The Ochs-Sulzberger family controls about 91 percent of The Times’ and this ownership elects 70 percent of the company’s board members. As a result, The Times is somewhat protected from the marketplace. While it is a publicly traded company, a family, not Wall Street, still owns it. This extra layer of protection makes The Times less susceptible to activist investors who can buy enough shares of the paper to control and restructure its business. The fear is wholly reasonable with Jeff Bezos completing his decade-long ownership of The Washington Post (purchased in 2013). The Times’ family structure makes the company’s actions even more noteworthy, and thus more disturbing, because it doesn’t have the same pressures to make money as The Wall Street Journal, owned by Rupert Murdoch.
In 2014 when I started researching invisible ads, advertising revenue was more lucrative than profit generated from subscriptions. Today, the equation has flipped with The Times’ digital ad revenue coming in at $61.3 million in Q1 2023, due to a decline in revenue from creative services— including native ads—according to the company. The Times’ digital-only subscription revenue is up 14.1 percent to $258.8 million. The flip from an advertising-driven profit model to a subscription-led one may seem surprising, but the success of one is dependent on the other. Your subscriptions feed the advertising beast — your data and time is what’s most valuable to further sell native and regular advertising.
Both The Times and WSJ hold the reputation and trust readers place in them as sacrosanct. Trust, transparency and independence are ethics that are plainly visible on their respective website missionstatements. What isn’t visible is the degree to which the profit motive of news publishers is invisibly shaping their ethics behind the scenes—you can’t supervise what you can’t see.
Ethics are theoretical when expressed through writing and become concrete when conveyed through action. Journalism’s first code of ethics was penned in 1910 by W. E. Miller of the local Kansas paper, St. Mary’s Star; it not only condemned publishing fake interviews and facts but it also had many rules about advertising’s place in news. Under the headline “Responsibility,” W.E. Miller writes: “The authorship of an advertisement should be so plainly stated in the context or at the end that it could not avoid catching the attention of the reader before he has left the matter.” The code calls for all advertisements in the news columns to be followed by the word “advertisement” or its abbreviation. More than a century later, news outlets still struggle to follow common sense ethical codes.
Journalism ethics codes emerged as a response to concerns about sensationalism, propaganda and the need for reliable information in the early 20th century. The values we associate with journalism are a byproduct of reporters trying to professionalize their craft amid the rampant yellow press. Objectivity as a professional practice became a device for staying reliable in a world of skepticism, a world where all communication was colored by the interests it represented. Adolph Ochs bought The Times in 1897 when it was struggling financially and grew its readership by launching a branding campaign. Ochs put “All the News That’s Fit to Print” on the front page of the paper. The Times wanted to establish itself in a different category altogether. As the scholar Michael Schudson has written, “It pointedly advertised itself with the slogan, ‘It does not soil the breakfast cloth,’ as opposed to the ‘yellow’ papers that sensationalized facts.” Sure enough, The Times’ readership steadily increased; within a year its circulation jumped from 25,000 to 75,000. Ethical codes can be profitable in the right environment.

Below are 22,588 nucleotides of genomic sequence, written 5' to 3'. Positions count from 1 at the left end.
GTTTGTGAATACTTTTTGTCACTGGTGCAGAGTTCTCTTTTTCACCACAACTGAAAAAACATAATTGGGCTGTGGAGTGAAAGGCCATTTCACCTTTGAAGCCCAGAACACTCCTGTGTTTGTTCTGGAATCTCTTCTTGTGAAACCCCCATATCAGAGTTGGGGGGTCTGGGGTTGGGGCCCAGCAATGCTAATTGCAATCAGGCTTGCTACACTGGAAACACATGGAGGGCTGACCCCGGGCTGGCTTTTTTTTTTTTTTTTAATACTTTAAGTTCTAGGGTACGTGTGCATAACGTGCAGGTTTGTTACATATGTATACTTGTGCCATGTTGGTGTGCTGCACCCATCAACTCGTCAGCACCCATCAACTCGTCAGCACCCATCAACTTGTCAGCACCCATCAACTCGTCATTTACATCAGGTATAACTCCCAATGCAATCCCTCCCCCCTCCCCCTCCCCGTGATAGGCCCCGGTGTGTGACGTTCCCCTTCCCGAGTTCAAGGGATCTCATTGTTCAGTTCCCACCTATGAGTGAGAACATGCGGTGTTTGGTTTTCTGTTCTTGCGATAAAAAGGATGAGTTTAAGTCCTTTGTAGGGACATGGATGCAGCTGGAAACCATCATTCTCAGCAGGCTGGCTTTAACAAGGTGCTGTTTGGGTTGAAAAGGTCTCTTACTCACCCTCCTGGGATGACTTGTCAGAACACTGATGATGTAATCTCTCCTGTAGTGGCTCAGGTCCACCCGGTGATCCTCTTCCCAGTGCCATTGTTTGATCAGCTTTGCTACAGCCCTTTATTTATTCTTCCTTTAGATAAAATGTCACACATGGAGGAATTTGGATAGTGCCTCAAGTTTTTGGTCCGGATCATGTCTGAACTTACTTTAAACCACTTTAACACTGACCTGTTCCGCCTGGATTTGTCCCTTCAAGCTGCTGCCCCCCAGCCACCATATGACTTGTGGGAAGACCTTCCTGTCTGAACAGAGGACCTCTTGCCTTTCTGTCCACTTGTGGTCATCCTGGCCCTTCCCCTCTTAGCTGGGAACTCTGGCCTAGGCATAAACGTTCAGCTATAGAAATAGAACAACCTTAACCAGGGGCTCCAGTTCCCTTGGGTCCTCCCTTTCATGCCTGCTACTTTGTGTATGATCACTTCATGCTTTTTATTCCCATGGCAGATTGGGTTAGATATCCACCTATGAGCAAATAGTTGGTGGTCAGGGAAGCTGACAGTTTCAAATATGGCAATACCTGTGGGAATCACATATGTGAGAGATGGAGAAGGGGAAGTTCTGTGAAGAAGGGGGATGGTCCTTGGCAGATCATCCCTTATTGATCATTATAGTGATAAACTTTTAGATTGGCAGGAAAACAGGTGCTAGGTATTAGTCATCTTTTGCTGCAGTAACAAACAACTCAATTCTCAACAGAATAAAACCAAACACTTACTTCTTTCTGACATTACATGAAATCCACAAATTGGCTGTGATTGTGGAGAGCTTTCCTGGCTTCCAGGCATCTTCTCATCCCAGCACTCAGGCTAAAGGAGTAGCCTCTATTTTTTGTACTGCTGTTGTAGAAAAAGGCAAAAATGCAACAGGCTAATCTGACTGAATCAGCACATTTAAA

Today, the highly visible ethical codes and statements remain a marketing tactic not dissimilar from Ochs’ iconic branding campaign. What is left invisible is how much these ethical codes are lived, without average watchdog citizens digging into grayed-out text running alongside news articles to learn where commercial pressures may compromise independent news coverage. This challenge of press independence is hardly new as history teaches us, but history also underscores the importance of holding news publishers accountable for the vital role they play in supporting a healthy information ecosystem.
Ava Sirrah is a professor at New York University’s Stern School of Business. This article is based on research from her forthcoming book, Invisible Ads: How Marketers Shape Our Information Economy, which will be published by MIT Press in 2024. She is passionate about helping universities update their curriculum to address contemporary challenges in our media ecosystem. Her consulting firm, Ivory Field, provides educators with case studies and lesson plans that address real-world problems to better prepare students for jobs in the media.